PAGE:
Wal-Mart has used greeters for years, but it goes further than that. Stores should know everything they can about customers, and integrate online and technology strategies into their sales. For example, for stores that collect email addresses to send coupons and sales offers, those same email addresses could be used to build a relationship by providing content such as fashion tips or special fall selection previews. Or ff a customer is interested in something at the store that’s not in stock, the store could have it same/next day shipped from its warehouse.

All it takes is one bad service experience for a customer to swear off a store forever. Unfortunately, as far as retail is concerned, that’s never been too much of a priority.

Customization: One of the biggest reasons online shopping is so popular is because of the ability of the user to customize their purchase and payment options. Physical retail stores need to mimic that experience by blending technology into the offline world.

Examples include apps to allow customers to see what stores have in stock and communicate with stores in real time. Payment options are a must for physical stores. “Cash or credit” isn’t enough anymore. Retailers need more options. PayPal, Apple Pay, Android Pay, and Venmo are just some of the options popping up around the globe as cash and credit cards become more and more unnecessary.

While retail stores may be struggling, retail brands can still survive. It’s all about what brands adapt to blend online strategies with offline locations. Retail isn’t dead, it’s just changing for the better.

Watch this video from CNN Money regarding America's top retailers in trouble:

For traders, avoid big box department stores, and focus on smaller, specialized retailers who aren’t overextended physically, such as Home Depot (HD), Apple, Inc. (AAPL), and Best Buy Co., Inc. (BBY), all of which are up in 2017.

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Featured image via Coroflot



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  • maria rose randazzo says:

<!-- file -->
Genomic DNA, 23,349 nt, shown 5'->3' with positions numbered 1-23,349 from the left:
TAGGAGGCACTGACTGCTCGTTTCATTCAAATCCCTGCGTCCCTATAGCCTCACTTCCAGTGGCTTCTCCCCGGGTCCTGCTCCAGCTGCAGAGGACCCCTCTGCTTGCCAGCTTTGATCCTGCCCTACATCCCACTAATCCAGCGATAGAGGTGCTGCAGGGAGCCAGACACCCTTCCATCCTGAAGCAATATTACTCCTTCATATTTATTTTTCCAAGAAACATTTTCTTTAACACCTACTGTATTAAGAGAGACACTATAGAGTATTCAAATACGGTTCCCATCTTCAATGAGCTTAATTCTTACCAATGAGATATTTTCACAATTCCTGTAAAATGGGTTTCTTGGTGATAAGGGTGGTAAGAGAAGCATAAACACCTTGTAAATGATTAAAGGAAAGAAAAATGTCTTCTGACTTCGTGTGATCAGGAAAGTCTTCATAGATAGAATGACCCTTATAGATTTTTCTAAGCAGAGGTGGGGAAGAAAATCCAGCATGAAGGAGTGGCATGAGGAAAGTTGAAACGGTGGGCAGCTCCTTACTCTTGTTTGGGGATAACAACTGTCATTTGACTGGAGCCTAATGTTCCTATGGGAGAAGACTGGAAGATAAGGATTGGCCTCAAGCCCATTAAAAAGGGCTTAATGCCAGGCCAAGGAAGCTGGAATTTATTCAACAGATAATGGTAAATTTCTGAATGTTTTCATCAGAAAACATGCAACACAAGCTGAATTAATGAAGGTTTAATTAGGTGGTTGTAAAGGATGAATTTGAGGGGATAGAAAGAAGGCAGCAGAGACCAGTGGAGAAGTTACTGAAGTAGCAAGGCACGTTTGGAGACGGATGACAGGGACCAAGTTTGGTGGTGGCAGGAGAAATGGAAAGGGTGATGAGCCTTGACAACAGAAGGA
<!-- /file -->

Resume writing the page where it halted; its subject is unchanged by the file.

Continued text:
Having worked in retail for many years, I do agree that changes are needed because of the changes in types of customers. The customers that retailers and malls and department stores catered to, has aged out. The newer customers don’t view shopping as just a means to buy something but also as a place to go for entertainment outside of home. Hence the large family groups wandering around browsing but here’s where i beg to differ on one comment listed in article,–the expectance of smiling service. Yes, customer service should be polite but nor should the representative be subjected to abuse by the customer. Perhaps it is the changing cultural nature of today’s customer but I have seen and dealt with a growing number of customers who feel it is their right to argue if whatever they want can’t be gotten the way they want (e.g.-price,payment, availability,etc). The poor customer representative has to stand there and take this abuse while the rest of the group with the customer messes up the store without care. The newer customers spend less but spend more time shopping as it is a form of entertainment for them. they utilize the facilities of the store/mall as common meeting ground for social activities like a park. They want staff available but not for getting them to buy items but to get the item they want. Most have information on the products via the internet but the store allows them that hands on reaction, plus that item can be gotten instantaneously after payment. Another trend in the new style customer is get an item, use it and return it for something else. Less emphasis is given by them to quality of item over acquirement of item. Even when they pre-order an item for pickup at actual store, they fail to follow thru in picking up item within time limit set by business. E.g. a pre-ordered paid video game must be picked up within a certain time, this information is on receipt, and on last day of pickup, decide to dally in picking up item and refuse to answer phone when called. Business has right to sell item after the required time period if not picked up. This customer will rant and rage about bad customer service even though they didn’t follow requirements for pickup and failed to notify store of possible change to pickup time so item could be saved for them. This is the new style customer. So how is retail to deal with this and make a profit?